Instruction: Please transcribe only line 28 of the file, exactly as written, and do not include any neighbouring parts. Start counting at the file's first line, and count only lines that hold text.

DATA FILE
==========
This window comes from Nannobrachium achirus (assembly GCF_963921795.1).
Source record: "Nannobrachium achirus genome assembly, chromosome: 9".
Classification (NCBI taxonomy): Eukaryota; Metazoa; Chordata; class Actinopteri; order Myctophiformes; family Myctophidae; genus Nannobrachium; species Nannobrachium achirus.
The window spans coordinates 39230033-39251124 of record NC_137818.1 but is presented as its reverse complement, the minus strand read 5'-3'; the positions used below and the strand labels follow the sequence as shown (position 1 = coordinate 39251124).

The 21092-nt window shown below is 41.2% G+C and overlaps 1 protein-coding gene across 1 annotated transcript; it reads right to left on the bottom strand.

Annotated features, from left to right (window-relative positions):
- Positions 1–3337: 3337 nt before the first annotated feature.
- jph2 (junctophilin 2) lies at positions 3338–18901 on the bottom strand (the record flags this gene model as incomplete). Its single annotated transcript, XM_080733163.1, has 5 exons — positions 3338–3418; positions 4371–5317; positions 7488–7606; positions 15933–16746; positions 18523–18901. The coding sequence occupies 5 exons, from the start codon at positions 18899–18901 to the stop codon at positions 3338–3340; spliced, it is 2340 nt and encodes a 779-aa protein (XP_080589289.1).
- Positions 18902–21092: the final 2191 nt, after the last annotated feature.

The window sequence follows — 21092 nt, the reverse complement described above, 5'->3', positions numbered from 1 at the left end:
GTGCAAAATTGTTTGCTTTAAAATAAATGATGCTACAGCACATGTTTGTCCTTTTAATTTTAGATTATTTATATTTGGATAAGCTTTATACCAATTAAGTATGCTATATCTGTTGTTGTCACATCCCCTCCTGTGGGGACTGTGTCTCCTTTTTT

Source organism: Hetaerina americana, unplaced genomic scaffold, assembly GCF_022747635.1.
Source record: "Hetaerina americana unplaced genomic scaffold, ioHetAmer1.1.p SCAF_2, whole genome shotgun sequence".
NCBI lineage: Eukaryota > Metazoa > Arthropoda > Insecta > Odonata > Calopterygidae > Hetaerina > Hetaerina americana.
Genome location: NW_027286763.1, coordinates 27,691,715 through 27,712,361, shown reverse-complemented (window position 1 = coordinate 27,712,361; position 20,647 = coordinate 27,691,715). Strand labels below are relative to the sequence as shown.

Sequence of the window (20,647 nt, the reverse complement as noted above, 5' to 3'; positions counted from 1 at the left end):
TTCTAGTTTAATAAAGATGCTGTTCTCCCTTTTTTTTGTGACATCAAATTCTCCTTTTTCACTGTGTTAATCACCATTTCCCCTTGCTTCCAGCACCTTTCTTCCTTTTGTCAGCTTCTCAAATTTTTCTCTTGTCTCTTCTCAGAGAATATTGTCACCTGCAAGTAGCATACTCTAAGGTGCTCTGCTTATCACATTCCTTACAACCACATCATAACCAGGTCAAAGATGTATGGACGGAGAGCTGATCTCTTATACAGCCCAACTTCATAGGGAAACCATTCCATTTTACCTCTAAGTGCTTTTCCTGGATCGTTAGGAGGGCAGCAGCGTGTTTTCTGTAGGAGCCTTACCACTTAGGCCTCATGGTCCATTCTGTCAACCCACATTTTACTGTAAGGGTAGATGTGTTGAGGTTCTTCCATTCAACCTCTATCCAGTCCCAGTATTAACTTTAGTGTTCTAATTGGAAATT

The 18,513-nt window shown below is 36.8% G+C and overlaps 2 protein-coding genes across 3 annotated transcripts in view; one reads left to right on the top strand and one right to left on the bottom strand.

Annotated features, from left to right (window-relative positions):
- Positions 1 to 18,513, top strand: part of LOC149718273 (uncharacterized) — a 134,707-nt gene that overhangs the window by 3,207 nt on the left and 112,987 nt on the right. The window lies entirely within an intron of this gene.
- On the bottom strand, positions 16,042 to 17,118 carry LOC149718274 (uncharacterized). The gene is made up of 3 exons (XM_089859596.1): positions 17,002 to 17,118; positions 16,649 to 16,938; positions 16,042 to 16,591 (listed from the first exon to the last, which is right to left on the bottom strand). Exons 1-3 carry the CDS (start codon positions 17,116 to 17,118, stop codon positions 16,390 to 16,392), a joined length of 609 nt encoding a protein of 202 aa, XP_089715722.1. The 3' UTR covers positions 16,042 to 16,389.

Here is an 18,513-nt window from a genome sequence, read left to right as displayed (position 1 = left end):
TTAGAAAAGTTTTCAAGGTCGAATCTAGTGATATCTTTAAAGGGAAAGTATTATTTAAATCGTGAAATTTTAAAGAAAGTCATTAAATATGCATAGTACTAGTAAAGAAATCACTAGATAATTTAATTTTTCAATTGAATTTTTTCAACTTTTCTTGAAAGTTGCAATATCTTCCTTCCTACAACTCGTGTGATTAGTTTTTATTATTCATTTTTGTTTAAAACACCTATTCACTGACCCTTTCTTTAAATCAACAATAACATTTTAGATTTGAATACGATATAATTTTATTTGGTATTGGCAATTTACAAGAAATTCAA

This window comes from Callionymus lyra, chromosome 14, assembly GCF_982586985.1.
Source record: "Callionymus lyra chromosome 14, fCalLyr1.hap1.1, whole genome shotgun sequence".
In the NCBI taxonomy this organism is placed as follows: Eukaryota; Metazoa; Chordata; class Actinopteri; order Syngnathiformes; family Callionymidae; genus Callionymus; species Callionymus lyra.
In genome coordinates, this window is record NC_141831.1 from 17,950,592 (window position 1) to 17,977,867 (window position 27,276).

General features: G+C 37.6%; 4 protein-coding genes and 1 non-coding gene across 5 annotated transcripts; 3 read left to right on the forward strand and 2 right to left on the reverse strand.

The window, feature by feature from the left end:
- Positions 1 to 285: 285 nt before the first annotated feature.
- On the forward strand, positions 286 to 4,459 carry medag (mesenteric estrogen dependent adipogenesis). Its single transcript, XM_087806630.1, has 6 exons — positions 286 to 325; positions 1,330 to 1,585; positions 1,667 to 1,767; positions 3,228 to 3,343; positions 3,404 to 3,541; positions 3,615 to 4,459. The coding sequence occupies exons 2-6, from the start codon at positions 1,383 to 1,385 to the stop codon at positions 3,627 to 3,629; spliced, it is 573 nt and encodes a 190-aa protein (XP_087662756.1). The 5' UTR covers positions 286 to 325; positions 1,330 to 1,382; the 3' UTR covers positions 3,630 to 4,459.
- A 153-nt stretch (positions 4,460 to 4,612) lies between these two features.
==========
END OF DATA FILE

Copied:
General features: G+C 37.6%; 4 protein-coding genes and 1 non-coding gene across 5 annotated transcripts; 3 read left to right on the forward strand and 2 right to left on the reverse strand.